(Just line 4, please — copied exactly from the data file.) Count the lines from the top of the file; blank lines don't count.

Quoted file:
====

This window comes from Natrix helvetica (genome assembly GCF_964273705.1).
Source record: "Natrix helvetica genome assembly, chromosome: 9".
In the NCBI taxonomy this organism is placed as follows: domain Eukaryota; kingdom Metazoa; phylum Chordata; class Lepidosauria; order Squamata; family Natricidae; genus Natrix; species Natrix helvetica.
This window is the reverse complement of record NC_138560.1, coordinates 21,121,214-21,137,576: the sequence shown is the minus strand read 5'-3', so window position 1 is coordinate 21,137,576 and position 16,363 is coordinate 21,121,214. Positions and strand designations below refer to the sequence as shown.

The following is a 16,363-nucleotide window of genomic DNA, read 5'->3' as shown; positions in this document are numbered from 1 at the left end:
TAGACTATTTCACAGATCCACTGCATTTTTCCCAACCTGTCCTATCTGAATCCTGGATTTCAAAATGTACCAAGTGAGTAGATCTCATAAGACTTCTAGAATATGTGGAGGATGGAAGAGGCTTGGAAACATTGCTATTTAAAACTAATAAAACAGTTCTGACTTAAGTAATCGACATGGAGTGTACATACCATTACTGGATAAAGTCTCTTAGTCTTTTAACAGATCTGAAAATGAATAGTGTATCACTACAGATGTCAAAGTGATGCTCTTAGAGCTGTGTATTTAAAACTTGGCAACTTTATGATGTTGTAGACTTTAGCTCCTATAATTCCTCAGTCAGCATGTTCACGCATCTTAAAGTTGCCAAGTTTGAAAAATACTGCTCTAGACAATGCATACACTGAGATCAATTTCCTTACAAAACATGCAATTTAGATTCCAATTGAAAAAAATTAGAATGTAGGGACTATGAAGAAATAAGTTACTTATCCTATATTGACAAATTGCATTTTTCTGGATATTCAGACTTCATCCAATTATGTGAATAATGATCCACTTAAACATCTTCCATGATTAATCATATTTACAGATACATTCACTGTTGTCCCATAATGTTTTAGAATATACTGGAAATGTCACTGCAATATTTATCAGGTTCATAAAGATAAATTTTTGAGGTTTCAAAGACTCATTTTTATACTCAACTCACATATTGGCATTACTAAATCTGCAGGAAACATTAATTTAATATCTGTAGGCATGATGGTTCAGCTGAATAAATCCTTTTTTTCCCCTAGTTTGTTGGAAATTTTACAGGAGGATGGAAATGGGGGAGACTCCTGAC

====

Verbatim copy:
This window is the reverse complement of record NC_138560.1, coordinates 21,121,214-21,137,576: the sequence shown is the minus strand read 5'-3', so window position 1 is coordinate 21,137,576 and position 16,363 is coordinate 21,121,214. Positions and strand designations below refer to the sequence as shown.